A vcf file including all the variants with information on allele frequencies in the whole dataset, has been submitted to the European Variation Archive (EVA), study accession number: PRJEB51505. The data is accessible at the following link: https://www.ebi.ac.uk/ena/data/view/PRJEB51505. Data are also available upon request from the authors.

Abbreviations

PCA:

Principal component analysis

ROH:

Runs of homozygosity

Ne:

Effective population size

GWAS:

Genome wide association study

nSL:

Number of segregating sites by length

HDL:

High-density lipoprotein

LDL:

Low-density lipoprotein

BMI:

Body mass index

pLOF:

Putative loss of function

IBD:

Identity by descent

QC:

Quality control

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Acknowledgements

We would like to thank all the participants in the study

Funding

This work was supported by Qatar National Research Fund, Age-related hearing loss in Qatar: a genomic approach to identify causative gene (JSREP07-013–3-006), and this work was also supported by IRCCS Burlo Garofolo of Trieste (5X1000 funding).

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Authors and Affiliations

Authors

Contributions

Sample collection was performed by RB, FA, KAH. Funding acquisition from RB, PG, FA, GG, KAH. MM performed the study design. MM, PMD, MC performed data analysis. MM, PMD, MC, GG and PG wrote the manuscript. All authors read and approved the manuscript.

Corresponding author

Correspondence to Massimo Mezzavilla.

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Ethics approval and consent to participate

The study was conducted according to the Declaration of Helsinki guidelines and approved by the Ethics Committee of the Institute for Maternal and Child Health—I.R.C.C.S. “Burlo Garofolo” of Trieste (Italy) (2007 242/07). A written informed consent for participation was obtained from all subjects.

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Not applicable.

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On behalf of all authors, the corresponding author states that they have no competing interests.

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Supplementary Information

Additional file 1: Figure S1.

 Distribution of Y and mitochondrial haplogroups in Qatari samples. Figure S2. Admixture runs from K=3 to K=11.At K=3 we can observe the separation between the Cluster 2 (with African ancestry) and the other three clusters, and we can observe the higher East Asian ancestry in Cluster 4. From K=5 to K=7 we can observe how the Bedouin ancestry is predominant in the Cluster 1 respect to the other clusters. At K=9 we can see how the South Asian (Sindhi)ancestry is becoming predominant in the Cluster 3. Figure S3. Principal component analysis.PC3 versus PC4 on the left panel, PC5 versus PC6 on the right panel. Variance explained by each axis is reported as well. Figure S4. Ancestry proportions in the Qatari sample. The red colour represents the Middle Eastern-Bedouin like ancestry, the cyan colour represents the South Asian component the violet component represents the Middle Eastern-Palestinian like component, the green one represents the African component and the blue one represents the East Asian component. Figure S5. Beanplot of Total Homozygosity in Qatar and 1000G populations. The dotted line represents the average worldwide level of total homozygosity. Figure S6. Genomic distribution of unstandardized —nSL— score. Each line represents the distribution of —nSL— values in each cluster, the dotted line represents the cut-off to discriminate between putatively under selection and neutral markers. Figure S7. Venn Diagram of shared and private signal of selection. The numbers represent the number of SNPs with nSL score over the 99th percentile of the genomic distribution and previously associated to a phenotype (GWAS catalogue) are reported. We can observe how the majority of the variants under selection and previously associated with a phenotype are private of each cluster and only a small fraction is shared between all of them. Figure S8. Regression tree analyses of rs2884737. The analysis shows the different and significant genotype distribution of rs2884737 among the four different cluster found in our dataset. The C allele in homozygous state is more prevalent in Cluster 1. Figure S9. Regression tree analyses of rs1127745. The analysis shows the different and significant genotype distribution of rs1127745 among the four different cluster found in our dataset. The G allele in homozygous state is more prevalent in the Cluster 2. Figure S10. Regression tree analyses of rs35400274. The analysis shows the different and significant genotype distribution of rs35400274 among the four different cluster found in our dataset. The A allele in homozygous state is more prevalent in the Cluster 1 and Cluster 2.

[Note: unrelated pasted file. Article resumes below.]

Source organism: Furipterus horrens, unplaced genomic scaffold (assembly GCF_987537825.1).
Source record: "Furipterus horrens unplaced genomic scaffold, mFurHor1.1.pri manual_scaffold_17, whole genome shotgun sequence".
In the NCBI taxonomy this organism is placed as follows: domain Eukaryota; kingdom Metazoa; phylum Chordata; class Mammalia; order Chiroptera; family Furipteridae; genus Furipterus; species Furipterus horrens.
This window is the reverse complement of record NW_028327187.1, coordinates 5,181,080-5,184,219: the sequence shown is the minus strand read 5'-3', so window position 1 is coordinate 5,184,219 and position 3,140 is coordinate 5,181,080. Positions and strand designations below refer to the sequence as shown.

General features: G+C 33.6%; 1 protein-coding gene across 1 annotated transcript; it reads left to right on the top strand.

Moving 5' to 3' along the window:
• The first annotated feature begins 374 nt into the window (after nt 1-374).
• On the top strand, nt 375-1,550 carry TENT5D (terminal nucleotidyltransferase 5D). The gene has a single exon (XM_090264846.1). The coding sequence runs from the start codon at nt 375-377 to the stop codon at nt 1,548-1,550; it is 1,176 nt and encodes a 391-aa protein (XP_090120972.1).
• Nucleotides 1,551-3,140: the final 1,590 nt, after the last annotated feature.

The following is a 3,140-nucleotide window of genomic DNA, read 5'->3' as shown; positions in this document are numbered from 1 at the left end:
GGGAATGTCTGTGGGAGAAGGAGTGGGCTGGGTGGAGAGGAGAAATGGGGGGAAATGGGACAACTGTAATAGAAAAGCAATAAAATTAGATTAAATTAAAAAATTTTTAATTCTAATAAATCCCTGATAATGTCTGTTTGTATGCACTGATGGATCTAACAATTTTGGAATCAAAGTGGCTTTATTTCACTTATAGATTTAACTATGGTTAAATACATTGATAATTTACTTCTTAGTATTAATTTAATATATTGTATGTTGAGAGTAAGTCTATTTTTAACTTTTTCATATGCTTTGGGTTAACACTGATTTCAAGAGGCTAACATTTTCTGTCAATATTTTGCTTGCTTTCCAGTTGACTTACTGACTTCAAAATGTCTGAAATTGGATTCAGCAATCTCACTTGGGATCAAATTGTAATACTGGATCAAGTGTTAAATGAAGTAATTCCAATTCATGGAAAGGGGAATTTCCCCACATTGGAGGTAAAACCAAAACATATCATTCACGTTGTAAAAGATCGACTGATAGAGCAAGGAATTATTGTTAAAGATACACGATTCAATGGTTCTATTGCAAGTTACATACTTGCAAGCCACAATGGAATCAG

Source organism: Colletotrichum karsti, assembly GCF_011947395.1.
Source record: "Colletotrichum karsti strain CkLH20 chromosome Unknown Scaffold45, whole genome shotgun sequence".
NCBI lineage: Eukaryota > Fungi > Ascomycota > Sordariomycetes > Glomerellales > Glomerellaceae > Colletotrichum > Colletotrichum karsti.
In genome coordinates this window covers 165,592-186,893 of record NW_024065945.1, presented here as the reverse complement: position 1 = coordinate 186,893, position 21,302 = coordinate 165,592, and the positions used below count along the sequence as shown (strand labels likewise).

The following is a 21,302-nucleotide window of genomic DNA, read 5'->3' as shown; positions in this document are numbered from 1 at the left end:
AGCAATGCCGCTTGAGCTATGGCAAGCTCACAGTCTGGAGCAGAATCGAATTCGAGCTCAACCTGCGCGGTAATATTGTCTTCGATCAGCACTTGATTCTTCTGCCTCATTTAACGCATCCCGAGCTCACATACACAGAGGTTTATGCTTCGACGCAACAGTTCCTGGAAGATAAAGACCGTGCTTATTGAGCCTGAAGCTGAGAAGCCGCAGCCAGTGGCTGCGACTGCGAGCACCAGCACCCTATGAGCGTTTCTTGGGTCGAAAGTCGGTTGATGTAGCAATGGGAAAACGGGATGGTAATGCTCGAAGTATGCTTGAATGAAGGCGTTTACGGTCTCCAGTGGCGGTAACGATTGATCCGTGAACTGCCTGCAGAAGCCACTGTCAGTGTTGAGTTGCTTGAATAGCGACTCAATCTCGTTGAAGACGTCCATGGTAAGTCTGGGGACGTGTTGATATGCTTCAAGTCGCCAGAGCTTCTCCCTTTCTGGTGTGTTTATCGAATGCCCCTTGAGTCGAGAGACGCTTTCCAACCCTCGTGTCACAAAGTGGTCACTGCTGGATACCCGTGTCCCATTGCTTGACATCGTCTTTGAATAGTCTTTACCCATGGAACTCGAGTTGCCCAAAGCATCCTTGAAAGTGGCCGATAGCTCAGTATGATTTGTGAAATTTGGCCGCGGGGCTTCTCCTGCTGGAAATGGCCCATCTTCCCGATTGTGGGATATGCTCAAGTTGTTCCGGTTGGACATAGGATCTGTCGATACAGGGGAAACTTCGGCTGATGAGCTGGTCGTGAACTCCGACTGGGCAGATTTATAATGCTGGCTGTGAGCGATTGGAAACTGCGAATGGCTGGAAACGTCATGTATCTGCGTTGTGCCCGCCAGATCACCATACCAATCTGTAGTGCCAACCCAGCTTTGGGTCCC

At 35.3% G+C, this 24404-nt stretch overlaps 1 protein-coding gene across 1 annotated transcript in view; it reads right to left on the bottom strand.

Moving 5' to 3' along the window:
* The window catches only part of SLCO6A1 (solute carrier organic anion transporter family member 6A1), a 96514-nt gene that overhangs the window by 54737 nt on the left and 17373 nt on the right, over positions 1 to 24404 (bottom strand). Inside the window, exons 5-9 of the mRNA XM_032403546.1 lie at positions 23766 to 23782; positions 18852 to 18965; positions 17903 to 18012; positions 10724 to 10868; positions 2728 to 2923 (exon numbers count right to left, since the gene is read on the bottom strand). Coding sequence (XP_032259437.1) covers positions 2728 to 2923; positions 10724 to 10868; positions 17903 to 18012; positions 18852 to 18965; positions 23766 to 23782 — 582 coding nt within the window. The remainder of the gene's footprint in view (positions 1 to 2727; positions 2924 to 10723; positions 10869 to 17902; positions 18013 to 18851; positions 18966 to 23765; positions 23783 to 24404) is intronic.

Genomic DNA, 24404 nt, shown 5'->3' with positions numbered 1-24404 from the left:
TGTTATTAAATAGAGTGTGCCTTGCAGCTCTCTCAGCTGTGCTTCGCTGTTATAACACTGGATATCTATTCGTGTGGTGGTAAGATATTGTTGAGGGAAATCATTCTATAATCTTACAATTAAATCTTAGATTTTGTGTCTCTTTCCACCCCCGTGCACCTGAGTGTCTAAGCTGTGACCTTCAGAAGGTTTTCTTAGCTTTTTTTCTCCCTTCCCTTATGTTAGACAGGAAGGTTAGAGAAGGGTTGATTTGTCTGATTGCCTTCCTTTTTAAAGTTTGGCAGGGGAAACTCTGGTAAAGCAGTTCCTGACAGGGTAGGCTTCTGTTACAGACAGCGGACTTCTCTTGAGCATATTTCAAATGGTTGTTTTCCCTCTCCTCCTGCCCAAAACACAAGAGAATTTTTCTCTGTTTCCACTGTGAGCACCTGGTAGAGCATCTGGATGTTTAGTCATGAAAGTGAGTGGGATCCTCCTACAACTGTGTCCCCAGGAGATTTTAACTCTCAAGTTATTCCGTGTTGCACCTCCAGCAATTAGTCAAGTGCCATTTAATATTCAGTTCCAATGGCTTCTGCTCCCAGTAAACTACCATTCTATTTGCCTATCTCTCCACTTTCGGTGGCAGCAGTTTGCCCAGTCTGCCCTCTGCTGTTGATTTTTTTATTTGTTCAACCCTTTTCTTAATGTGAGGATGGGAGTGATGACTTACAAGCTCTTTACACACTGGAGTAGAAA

Additional file 2: Table S1.

Cross validation errors from admixture runs.

Additional file 3: Supplementary Table 1.

Phenotypes associated with private Signals of Selection among the different subgroups in Qatar.

Additional file 4: Supplementary Table 2.

Signficantly differentisted pLOF variants between Qatari genetic clusters.

Additional file 5: Supplementary Table 3.

Populations with relative sample size used in this study.

Additional file 6: Table S5.

 Level of diversity of low deleterious and high deleterious variants.

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Mezzavilla, M., Cocca, M., Maisano Delser, P. et al. Ancestry-related distribution of Runs of homozygosity and functional variants in Qatari population. BMC Genom Data 23, 73 (2022). https://doi.org/10.1186/s12863-022-01087-1

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Keywords

  • Qatar population
  • Admixture
  • Runs of homozygosity
  • Positive selection
  • Loss of function
  • Warfarin response